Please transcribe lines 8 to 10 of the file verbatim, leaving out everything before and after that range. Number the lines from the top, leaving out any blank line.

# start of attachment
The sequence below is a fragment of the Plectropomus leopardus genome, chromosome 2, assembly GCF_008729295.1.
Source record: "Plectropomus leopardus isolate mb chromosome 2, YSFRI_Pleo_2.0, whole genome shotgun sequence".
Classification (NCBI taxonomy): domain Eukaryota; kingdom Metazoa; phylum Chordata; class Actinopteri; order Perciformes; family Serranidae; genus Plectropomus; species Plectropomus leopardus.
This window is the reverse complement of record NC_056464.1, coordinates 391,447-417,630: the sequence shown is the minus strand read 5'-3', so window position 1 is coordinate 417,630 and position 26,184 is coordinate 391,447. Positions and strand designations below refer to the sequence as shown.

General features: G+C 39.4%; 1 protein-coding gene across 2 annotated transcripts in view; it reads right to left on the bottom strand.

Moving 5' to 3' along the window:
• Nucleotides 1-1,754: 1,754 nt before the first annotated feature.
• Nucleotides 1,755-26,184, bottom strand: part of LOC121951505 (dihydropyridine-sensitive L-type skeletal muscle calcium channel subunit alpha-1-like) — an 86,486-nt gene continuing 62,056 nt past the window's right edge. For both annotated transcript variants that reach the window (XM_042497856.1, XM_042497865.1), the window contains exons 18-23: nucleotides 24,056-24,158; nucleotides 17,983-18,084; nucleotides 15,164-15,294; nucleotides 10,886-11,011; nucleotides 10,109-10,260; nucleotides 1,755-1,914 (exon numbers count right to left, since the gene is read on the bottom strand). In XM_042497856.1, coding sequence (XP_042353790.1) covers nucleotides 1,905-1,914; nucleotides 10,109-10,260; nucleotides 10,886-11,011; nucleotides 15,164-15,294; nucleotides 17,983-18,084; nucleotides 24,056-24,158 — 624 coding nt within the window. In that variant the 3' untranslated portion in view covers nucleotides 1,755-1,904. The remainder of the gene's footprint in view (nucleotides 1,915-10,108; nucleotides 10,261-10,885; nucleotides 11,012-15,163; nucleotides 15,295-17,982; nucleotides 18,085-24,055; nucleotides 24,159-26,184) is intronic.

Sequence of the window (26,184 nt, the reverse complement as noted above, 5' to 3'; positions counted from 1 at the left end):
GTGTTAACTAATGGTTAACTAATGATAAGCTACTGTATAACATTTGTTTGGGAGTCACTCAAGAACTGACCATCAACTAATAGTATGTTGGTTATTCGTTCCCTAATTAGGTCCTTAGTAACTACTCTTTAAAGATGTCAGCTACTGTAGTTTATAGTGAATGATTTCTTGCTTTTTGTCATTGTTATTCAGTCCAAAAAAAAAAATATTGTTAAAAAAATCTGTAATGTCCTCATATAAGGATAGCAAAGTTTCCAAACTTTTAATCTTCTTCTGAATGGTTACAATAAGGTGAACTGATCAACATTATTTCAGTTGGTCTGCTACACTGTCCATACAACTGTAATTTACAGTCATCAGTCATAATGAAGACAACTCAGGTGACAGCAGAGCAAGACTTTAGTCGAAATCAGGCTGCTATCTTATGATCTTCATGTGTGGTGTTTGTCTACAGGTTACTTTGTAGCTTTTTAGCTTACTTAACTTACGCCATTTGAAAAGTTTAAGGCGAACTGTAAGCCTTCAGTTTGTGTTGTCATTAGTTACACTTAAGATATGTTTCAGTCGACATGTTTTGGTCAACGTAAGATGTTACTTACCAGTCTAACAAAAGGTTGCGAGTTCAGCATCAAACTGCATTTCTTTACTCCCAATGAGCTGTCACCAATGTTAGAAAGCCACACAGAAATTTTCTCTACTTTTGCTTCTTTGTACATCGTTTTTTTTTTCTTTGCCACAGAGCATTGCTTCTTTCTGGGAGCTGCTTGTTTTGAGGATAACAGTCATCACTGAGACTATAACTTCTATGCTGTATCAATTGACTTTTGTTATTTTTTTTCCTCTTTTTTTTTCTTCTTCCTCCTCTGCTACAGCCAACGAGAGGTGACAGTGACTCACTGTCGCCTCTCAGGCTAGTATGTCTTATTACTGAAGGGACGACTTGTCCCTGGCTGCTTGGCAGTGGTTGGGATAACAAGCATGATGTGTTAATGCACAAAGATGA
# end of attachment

• Nucleotides 1,755-26,184, bottom strand: part of LOC121951505 (dihydropyridine-sensitive L-type skeletal muscle calcium channel subunit alpha-1-like) — an 86,486-nt gene continuing 62,056 nt past the window's right edge. For both annotated transcript variants that reach the window (XM_042497856.1, XM_042497865.1), the window contains exons 18-23: nucleotides 24,056-24,158; nucleotides 17,983-18,084; nucleotides 15,164-15,294; nucleotides 10,886-11,011; nucleotides 10,109-10,260; nucleotides 1,755-1,914 (exon numbers count right to left, since the gene is read on the bottom strand). In XM_042497856.1, coding sequence (XP_042353790.1) covers nucleotides 1,905-1,914; nucleotides 10,109-10,260; nucleotides 10,886-11,011; nucleotides 15,164-15,294; nucleotides 17,983-18,084; nucleotides 24,056-24,158 — 624 coding nt within the window. In that variant the 3' untranslated portion in view covers nucleotides 1,755-1,904. The remainder of the gene's footprint in view (nucleotides 1,915-10,108; nucleotides 10,261-10,885; nucleotides 11,012-15,163; nucleotides 15,295-17,982; nucleotides 18,085-24,055; nucleotides 24,159-26,184) is intronic.

Sequence of the window (26,184 nt, the reverse complement as noted above, 5' to 3'; positions counted from 1 at the left end):
GTGTTAACTAATGGTTAACTAATGATAAGCTACTGTATAACATTTGTTTGGGAGTCACTCAAGAACTGACCATCAACTAATAGTATGTTGGTTATTCGTTCCCTAATTAGGTCCTTAGTAACTACTCTTTAAAGATGTCAGCTACTGTAGTTTATAGTGAATGATTTCTTGCTTTTTGTCATTGTTATTCAGTCCAAAAAAAAAAATATTGTTAAAAAAATCTGTAATGTCCTCATATAAGGATAGCAAAGTTTCCAAACTTTTAATCTTCTTCTGAATGGTTACAATAAGGTGAACTGATCAACATTATTTCAGTTGGTCTGCTACACTGTCCATACAACTGTAATTTACAGTCATCAGTCATAATGAAGACAACTCAGGTGACAGCAGAGCAAGACTTTAGTCGAAATCAGGCTGCTATCTTATGATCTTCATGTGTGGTGTTTGTCTACAGGTTACTTTGTAGCTTTTTAGCTTACTTAACTTACGCCATTTGAAAAGTTTAAGGCGAACTGTAAGCCTTCAGTTTGTGTTGTCATTAGTTACACTTAAGATATGTTTCAGTCGACATGTTTTGGTCAACGTAAGATGTTACTTACCAGTCTAACAAAAGGTTGCGAGTTCAGCATCAAACTGCATTTCTTTACTCCCAATGAGCTGTCACCAATGTTAGAAAGCCACACAGAAATTTTCTCTACTTTTGCTTCTTTGTACATCGTTTTTTTTTTCTTTGCCACAGAGCATTGCTTCTTTCTGGGAGCTGCTTGTTTTGAGGATAACAGTCATCACTGAGACTATAACTTCTATGCTGTATCAATTGACTTTTGTTATTTTTTTTCCTCTTTTTTTTTCTTCTTCCTCCTCTGCTACAGCCAACGAGAGGTGACAGTGACTCACTGTCGCCTCTCAGGCTAGTATGTCTTATTACTGAAGGGACGACTTGTCCCTGGCTGCTTGGCAGTGGTTGGGATAACAAGCATGATGTGTTAATGCACAAAGATGA